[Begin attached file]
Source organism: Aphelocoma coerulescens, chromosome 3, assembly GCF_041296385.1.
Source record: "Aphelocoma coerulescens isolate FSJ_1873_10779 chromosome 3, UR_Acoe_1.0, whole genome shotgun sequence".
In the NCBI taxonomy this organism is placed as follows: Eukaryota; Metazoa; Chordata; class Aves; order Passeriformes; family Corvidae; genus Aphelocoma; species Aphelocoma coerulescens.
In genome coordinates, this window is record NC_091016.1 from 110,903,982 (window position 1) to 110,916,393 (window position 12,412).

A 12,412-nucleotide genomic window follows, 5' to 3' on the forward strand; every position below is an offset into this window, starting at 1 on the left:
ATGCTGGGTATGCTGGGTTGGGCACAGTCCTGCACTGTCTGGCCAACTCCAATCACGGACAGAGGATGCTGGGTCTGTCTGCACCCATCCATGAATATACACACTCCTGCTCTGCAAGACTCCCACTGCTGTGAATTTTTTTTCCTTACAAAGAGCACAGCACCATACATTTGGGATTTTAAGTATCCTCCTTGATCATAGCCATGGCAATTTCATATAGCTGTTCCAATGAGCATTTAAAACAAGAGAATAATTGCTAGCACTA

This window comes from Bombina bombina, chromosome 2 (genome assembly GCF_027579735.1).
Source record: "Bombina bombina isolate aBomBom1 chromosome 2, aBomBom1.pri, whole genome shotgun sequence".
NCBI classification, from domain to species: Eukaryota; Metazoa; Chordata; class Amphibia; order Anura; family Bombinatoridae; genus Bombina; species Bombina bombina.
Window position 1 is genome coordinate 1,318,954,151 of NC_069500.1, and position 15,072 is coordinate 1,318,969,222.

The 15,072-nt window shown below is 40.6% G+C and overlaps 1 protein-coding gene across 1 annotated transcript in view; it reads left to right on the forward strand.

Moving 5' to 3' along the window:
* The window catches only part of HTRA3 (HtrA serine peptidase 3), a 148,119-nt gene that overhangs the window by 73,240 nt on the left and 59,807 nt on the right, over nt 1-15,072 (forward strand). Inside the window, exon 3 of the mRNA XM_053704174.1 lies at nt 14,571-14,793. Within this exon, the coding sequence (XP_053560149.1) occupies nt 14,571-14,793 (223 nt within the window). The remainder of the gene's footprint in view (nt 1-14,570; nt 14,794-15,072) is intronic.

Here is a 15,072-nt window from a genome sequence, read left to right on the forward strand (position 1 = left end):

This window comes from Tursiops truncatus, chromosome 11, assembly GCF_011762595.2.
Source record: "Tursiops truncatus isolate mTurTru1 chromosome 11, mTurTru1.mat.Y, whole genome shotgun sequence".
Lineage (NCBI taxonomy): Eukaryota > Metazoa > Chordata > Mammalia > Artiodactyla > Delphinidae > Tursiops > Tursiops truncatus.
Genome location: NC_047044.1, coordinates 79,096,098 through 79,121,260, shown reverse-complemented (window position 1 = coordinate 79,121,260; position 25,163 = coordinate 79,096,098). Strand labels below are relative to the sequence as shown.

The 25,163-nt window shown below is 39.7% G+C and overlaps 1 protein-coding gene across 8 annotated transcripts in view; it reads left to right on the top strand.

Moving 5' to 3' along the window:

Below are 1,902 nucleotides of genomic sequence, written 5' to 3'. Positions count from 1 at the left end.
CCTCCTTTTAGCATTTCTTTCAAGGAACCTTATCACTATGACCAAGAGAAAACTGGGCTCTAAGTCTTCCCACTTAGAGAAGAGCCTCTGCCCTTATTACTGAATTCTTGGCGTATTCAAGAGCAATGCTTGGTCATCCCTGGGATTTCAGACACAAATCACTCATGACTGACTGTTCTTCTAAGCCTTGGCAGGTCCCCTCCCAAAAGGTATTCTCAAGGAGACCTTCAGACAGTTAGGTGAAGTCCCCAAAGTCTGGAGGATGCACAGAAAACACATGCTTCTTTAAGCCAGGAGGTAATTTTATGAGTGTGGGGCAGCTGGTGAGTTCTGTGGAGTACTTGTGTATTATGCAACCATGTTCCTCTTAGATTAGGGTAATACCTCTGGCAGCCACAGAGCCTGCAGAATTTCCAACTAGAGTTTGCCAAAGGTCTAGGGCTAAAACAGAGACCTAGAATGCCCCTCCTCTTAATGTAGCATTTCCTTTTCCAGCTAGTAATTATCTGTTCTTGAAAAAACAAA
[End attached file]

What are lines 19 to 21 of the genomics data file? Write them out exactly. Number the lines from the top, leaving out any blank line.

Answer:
The 25,163-nt window shown below is 39.7% G+C and overlaps 1 protein-coding gene across 8 annotated transcripts in view; it reads left to right on the top strand.

Moving 5' to 3' along the window:

Below are 1,902 nucleotides of genomic sequence, written 5' to 3'. Positions count from 1 at the left end.